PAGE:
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Transcript: Closing Address by Lim Boon Heng at the Temasek Roundtable on Governance and Ethics

 

Ladies and Gentlemen 

Today has been a long day of listening and, I believe, of learning for all of us. I would like to thank most sincerely all our speakers1. I mention especially Peter and Diane, and Bruce and Karolos from Debeviose and Plimpton, who have travelled to be with us today. And thank you to Simon, Hassan, Mun Leong and Sunny for your insights this afternoon too. 

All of our speakers have shared perspectives and experiences that are valuable. I hope these perspectives will contribute to a greater understanding of the issues that boards and management must navigate. 

And thank you, my colleagues, for participating in the discussion. For sharing your own experiences and interacting with our panellists. 

I spoke this morning about one of the core principles on which Singapore was founded – that we are a clean place for both business and government. I said we take this reputation seriously.  

It falls to us, as leaders of our respective businesses, to guard that reputation; to defend it and strengthen it. It is too important to lose. 

Some key points from the presentations today resonated with me, as I am sure they did with you too. 

I like Diane’s way of putting it. To put it in simple terms; do not pay bribes. Keep proper books. I think it’s very easy for everybody to understand. Regulators are watching company behaviour, and they are being aided by whistleblowers and leaks to identify allegations of wrongdoing. Nothing stays a secret.  

As we heard this morning, they have more enforcement tools than ever before, and a far-reaching network of partners to investigate and prosecute wrongdoing in a globally co-ordinated way. 

Regulators shoulder expectations on the part of governments and the wider public, who want to see corruption and illegal corporate behaviour punished. These expectations drive tougher laws, which, in turn, impose more compliance obligations on all our businesses. The net is cast wide to catch every one.    

It means we all need to constantly review and refresh our internal approach to governance and integrity. As boards, we must work out the right ways to effectively oversee management and ensure effective awareness and compliance programmes are in place.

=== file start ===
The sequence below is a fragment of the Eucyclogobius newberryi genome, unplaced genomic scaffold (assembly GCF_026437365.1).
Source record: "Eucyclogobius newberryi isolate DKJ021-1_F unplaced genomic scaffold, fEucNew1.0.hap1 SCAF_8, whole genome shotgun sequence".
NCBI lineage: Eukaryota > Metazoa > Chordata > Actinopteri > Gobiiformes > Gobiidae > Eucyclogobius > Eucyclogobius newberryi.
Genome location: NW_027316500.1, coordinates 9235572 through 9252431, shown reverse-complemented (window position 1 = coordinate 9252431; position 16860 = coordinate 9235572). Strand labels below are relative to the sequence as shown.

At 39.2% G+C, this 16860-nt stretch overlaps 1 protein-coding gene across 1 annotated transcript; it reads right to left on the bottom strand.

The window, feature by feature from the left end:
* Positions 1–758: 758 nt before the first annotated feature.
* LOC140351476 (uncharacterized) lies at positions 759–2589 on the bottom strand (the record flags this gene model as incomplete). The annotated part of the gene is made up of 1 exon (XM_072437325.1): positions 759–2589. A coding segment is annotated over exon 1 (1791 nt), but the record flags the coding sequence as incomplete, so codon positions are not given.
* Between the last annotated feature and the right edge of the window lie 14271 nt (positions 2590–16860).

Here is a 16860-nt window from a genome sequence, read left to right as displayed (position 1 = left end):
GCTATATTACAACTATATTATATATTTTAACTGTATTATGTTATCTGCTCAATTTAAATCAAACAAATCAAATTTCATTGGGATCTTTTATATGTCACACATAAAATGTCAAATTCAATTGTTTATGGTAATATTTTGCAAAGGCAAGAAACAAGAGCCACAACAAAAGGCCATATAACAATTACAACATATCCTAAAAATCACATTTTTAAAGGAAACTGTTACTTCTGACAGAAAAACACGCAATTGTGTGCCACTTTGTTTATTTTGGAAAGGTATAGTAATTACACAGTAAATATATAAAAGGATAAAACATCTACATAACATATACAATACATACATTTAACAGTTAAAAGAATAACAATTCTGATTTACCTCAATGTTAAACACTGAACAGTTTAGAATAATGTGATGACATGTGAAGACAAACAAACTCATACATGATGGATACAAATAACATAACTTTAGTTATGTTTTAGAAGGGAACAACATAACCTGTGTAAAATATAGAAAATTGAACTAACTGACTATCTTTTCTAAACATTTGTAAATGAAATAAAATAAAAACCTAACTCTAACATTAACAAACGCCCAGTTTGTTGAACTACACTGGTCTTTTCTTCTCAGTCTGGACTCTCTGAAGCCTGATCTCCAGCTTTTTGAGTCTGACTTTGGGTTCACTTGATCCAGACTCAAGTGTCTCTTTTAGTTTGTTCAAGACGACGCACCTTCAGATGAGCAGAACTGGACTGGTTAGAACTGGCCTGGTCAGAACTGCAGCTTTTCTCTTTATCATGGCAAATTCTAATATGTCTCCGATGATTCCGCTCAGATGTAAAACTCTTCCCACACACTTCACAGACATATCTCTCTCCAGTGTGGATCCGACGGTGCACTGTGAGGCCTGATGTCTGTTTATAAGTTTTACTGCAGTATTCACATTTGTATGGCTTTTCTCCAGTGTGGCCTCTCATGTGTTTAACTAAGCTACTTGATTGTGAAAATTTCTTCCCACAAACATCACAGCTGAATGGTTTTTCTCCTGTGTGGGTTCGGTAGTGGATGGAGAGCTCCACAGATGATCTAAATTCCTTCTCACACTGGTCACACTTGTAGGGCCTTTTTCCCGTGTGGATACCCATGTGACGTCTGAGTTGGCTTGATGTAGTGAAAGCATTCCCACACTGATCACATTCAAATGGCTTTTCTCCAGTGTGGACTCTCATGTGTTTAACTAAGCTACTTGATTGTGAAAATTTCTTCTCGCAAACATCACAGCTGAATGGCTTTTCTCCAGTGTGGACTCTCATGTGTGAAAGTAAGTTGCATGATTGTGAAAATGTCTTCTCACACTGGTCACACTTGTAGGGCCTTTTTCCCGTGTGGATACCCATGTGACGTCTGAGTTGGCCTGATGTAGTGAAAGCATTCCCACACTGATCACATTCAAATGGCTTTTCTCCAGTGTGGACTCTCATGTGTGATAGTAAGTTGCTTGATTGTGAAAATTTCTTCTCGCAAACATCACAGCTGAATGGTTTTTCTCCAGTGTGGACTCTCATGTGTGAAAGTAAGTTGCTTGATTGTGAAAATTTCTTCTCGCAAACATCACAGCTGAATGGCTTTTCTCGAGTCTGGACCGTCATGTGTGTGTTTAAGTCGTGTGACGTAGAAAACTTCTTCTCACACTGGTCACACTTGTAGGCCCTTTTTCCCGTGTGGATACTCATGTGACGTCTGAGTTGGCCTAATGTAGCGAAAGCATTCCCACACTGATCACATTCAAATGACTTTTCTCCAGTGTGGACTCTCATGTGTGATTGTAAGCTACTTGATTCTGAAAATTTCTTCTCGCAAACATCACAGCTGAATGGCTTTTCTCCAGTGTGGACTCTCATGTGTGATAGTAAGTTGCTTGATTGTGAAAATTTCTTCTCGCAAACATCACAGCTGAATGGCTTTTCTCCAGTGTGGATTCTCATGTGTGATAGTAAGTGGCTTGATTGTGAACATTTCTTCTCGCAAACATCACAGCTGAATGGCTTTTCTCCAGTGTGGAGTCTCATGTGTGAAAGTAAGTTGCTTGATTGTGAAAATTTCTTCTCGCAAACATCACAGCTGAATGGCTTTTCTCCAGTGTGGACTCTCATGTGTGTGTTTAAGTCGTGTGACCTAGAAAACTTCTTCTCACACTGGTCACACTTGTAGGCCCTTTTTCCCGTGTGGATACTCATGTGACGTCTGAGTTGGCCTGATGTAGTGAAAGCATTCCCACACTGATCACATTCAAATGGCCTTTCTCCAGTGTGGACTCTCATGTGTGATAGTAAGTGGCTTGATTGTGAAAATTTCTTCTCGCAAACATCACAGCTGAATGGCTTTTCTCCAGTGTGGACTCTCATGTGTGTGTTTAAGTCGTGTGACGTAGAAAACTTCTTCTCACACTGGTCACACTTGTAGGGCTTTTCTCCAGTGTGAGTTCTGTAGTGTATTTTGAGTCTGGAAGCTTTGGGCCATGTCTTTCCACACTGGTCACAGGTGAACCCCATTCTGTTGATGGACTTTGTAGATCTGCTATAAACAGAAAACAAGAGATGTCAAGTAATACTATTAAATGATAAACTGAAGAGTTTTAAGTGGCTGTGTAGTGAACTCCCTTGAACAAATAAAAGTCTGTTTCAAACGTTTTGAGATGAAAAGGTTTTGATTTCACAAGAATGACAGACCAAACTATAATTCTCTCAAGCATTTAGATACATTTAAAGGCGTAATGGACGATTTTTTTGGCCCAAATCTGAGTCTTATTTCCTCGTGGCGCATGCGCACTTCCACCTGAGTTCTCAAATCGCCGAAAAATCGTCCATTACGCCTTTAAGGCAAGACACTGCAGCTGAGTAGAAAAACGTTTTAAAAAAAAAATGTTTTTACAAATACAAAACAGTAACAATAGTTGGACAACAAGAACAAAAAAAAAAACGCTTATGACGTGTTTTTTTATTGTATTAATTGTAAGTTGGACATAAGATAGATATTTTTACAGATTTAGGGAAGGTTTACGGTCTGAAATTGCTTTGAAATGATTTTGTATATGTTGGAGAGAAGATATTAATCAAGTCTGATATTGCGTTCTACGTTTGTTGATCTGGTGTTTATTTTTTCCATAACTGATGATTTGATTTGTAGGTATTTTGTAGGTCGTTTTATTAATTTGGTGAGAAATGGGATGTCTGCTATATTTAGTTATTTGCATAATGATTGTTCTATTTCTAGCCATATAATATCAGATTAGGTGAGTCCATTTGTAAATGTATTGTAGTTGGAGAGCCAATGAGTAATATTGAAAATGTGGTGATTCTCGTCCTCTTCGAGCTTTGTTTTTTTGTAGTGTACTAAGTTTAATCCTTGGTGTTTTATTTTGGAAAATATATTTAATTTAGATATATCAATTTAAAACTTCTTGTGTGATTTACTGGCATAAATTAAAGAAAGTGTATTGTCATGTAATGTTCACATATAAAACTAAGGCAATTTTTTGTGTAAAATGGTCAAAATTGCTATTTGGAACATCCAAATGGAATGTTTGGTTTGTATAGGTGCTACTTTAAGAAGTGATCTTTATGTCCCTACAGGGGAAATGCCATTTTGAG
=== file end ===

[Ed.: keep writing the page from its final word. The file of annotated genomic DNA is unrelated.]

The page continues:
Integrity is so important, and the consequences for failure serious enough, that it must constantly be on our agenda. However, compliance should not be merely for compliance’s sake. We should all be looking to exceed minimum expectations, because our corporate behaviour should align with our own high ethical standards. 

As leaders of companies, whether directors or management, we do not tolerate corruption or unethical behaviour, in all its guises, anywhere we do business.  

Put simply, we lead by example. We set the tone. We drive awareness and integrity. 

Much of our conversation today has focused on particular forms of corruption, but reputation risk arises from other forms of behaviour that the community sees as equally unacceptable.  

Collusion, price-fixing, deceiving regulators, harassment and bullying by executives – in recent months, companies around the world have been exposed for misconduct and, in some cases, resulting cover-ups. Their reputations have been tarnished as a result. 

We must all guard against our companies being involved in any form of misconduct. Don’t dismiss risk because the chances of getting caught are low; the risk is too far from Singapore; or that this is just the way you have to do business in some overseas markets. None of these are acceptable excuses.  

We strengthen our companies by ensuring robust governance and compliance processes are in place. We should not turn a blind eye to these risks but encourage transparency and manage such risks as a team, as Diane said in her presentation. 

Systems and processes need to be in place to prevent, detect and rectify risks or practices that compromise integrity, or may lead to wrongdoing. 

Prevention is critical. The key to prevention, as you heard today, is principally twofold.  

First, it goes to culture. Do all your people understand why wrongdoing is unacceptable? Do they share the ethical values that our companies expect? 

It is worth asking ourselves do we have the right attributes in place to ensure our people know right from wrong. It sounds simple, but as an organisation grows in number and geographical footprint, these principles can start to blur.  

However, as I have said before, where practices are questionable and compromising integrity is required to win business or contracts, we have to be very clear – this is a line our companies must not cross. 

Second, it goes to systems that guard against wrongdoing, because it is not enough to rely on everyone following the rules. Checks and balances become all the more meaningful as we think about ways to guard against wrongdoing. 

No one cultural attribute or system will guard against wrongdoing, as we’ve heard from many of our speakers today. This is why I emphasise robustness.  

Culture can be inculcated, but needs to be overlaid with systems and processes.